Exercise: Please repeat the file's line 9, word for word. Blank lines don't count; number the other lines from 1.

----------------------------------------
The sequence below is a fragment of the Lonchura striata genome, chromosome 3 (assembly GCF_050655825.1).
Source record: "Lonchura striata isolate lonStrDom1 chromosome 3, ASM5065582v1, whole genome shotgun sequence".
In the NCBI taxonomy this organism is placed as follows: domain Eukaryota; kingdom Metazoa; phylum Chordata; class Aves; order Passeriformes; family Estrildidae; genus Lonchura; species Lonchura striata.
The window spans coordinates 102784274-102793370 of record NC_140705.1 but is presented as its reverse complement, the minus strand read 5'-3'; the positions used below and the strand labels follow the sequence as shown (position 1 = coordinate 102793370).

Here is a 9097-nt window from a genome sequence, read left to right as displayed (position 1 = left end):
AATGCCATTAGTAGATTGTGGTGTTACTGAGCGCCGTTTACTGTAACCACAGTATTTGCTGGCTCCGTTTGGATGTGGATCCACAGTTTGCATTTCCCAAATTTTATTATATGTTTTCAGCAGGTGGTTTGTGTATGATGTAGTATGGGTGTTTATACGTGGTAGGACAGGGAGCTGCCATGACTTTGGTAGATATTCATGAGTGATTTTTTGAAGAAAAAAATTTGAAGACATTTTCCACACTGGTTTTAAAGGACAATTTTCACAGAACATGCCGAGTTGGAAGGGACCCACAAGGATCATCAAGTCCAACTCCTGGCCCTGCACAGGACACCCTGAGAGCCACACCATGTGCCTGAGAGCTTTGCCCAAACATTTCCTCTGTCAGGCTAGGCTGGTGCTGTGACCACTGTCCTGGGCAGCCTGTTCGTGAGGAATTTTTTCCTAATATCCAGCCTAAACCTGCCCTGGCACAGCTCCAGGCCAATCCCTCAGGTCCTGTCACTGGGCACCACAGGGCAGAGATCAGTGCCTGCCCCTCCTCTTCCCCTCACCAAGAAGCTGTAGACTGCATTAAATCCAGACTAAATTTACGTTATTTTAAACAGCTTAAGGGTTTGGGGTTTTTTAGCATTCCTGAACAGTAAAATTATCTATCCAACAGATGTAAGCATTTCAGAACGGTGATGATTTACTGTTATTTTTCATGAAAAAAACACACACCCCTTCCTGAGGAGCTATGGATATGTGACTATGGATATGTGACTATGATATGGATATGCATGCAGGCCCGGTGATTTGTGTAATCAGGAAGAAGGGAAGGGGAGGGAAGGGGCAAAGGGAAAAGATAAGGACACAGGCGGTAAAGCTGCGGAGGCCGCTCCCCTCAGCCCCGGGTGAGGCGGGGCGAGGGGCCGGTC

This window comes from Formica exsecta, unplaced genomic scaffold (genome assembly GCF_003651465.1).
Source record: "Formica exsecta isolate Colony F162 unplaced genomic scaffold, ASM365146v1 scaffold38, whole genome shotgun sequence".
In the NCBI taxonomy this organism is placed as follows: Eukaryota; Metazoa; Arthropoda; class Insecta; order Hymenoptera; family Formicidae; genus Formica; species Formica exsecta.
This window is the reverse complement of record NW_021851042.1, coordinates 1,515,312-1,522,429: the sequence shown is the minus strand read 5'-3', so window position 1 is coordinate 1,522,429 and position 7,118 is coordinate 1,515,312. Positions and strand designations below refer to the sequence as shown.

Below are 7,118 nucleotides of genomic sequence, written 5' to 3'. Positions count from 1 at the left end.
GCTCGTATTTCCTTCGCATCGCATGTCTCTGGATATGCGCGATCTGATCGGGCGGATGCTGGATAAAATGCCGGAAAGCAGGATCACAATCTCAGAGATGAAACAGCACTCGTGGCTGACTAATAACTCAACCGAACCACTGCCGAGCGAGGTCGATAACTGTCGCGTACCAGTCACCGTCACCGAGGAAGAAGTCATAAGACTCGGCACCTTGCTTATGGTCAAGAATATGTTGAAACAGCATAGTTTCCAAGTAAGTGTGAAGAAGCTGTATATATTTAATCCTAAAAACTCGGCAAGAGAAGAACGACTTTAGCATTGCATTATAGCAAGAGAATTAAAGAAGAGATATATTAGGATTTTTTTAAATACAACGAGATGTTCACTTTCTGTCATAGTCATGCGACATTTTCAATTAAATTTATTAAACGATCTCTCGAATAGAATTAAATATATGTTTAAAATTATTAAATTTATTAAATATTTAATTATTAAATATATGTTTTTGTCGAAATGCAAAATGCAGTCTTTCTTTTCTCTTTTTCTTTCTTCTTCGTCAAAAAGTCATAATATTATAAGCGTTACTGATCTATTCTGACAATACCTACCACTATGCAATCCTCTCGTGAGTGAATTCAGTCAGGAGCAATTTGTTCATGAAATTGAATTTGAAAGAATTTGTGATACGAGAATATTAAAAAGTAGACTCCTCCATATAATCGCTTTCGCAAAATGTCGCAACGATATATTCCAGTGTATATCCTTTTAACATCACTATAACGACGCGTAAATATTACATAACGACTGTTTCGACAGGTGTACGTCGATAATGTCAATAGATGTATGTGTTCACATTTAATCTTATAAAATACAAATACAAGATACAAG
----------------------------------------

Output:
In the NCBI taxonomy this organism is placed as follows: Eukaryota; Metazoa; Arthropoda; class Insecta; order Hymenoptera; family Formicidae; genus Formica; species Formica exsecta.